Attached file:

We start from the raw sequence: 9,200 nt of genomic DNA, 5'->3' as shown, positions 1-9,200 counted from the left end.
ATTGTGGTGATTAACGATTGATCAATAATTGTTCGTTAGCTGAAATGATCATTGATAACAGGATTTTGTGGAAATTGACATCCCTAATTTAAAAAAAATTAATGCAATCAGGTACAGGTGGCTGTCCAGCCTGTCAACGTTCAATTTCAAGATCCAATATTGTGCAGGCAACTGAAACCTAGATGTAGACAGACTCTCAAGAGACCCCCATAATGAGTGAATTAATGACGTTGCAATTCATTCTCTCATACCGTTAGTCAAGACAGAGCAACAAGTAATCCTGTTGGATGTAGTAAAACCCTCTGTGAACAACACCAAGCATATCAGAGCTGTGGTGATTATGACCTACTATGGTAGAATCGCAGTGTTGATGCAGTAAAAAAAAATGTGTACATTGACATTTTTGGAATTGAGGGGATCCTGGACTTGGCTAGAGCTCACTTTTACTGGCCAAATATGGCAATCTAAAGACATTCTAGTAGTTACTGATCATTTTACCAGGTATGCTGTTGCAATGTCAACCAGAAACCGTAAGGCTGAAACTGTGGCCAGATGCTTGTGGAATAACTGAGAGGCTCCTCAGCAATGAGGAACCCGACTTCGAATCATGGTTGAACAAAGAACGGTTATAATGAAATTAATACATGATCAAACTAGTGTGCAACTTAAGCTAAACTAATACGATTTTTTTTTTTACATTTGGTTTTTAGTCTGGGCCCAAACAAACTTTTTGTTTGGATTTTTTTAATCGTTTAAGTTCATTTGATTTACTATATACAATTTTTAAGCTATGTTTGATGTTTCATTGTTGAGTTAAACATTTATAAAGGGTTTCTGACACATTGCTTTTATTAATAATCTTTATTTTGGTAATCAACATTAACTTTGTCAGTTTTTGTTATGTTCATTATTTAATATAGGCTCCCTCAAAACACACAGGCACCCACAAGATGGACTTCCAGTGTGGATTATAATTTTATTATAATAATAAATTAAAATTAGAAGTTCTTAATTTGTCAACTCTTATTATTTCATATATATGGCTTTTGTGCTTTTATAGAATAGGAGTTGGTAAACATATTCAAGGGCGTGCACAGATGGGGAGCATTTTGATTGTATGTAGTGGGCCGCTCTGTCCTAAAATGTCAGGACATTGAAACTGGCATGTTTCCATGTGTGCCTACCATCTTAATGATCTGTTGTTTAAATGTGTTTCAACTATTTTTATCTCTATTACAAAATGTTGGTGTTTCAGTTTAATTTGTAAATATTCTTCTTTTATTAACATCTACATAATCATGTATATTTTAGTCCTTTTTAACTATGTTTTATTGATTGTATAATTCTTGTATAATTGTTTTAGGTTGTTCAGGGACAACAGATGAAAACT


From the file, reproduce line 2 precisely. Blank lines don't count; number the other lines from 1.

ATTGTGGTGATTAACGATTGATCAATAATTGTTCGTTAGCTGAAATGATCATTGATAACAGGATTTTGTGGAAATTGACATCCCTAATTTAAAAAAAATTAATGCAATCAGGTACAGGTGGCTGTCCAGCCTGTCAACGTTCAATTTCAAGATCCAATATTGTGCAGGCAACTGAAACCTAGATGTAGACAGACTCTCAAGAGACCCCCATAATGAGTGAATTAATGACGTTGCAATTCATTCTCTCATACCGTTAGTCAAGACAGAGCAACAAGTAATCCTGTTGGATGTAGTAAAACCCTCTGTGAACAACACCAAGCATATCAGAGCTGTGGTGATTATGACCTACTATGGTAGAATCGCAGTGTTGATGCAGTAAAAAAAAATGTGTACATTGACATTTTTGGAATTGAGGGGATCCTGGACTTGGCTAGAGCTCACTTTTACTGGCCAAATATGGCAATCTAAAGACATTCTAGTAGTTACTGATCATTTTACCAGGTATGCTGTTGCAATGTCAACCAGAAACCGTAAGGCTGAAACTGTGGCCAGATGCTTGTGGAATAACTGAGAGGCTCCTCAGCAATGAGGAACCCGACTTCGAATCATGGTTGAACAAAGAACGGTTATAATGAAATTAATACATGATCAAACTAGTGTGCAACTTAAGCTAAACTAATACGATTTTTTTTTTTACATTTGGTTTTTAGTCTGGGCCCAAACAAACTTTTTGTTTGGATTTTTTTAATCGTTTAAGTTCATTTGATTTACTATATACAATTTTTAAGCTATGTTTGATGTTTCATTGTTGAGTTAAACATTTATAAAGGGTTTCTGACACATTGCTTTTATTAATAATCTTTATTTTGGTAATCAACATTAACTTTGTCAGTTTTTGTTATGTTCATTATTTAATATAGGCTCCCTCAAAACACACAGGCACCCACAAGATGGACTTCCAGTGTGGATTATAATTTTATTATAATAATAAATTAAAATTAGAAGTTCTTAATTTGTCAACTCTTATTATTTCATATATATGGCTTTTGTGCTTTTATAGAATAGGAGTTGGTAAACATATTCAAGGGCGTGCACAGATGGGGAGCATTTTGATTGTATGTAGTGGGCCGCTCTGTCCTAAAATGTCAGGACATTGAAACTGGCATGTTTCCATGTGTGCCTACCATCTTAATGATCTGTTGTTTAAATGTGTTTCAACTATTTTTATCTCTATTACAAAATGTTGGTGTTTCAGTTTAATTTGTAAATATTCTTCTTTTATTAACATCTACATAATCATGTATATTTTAGTCCTTTTTAACTATGTTTTATTGATTGTATAATTCTTGTATAATTGTTTTAGGTTGTTCAGGGACAACAGATGAAAACT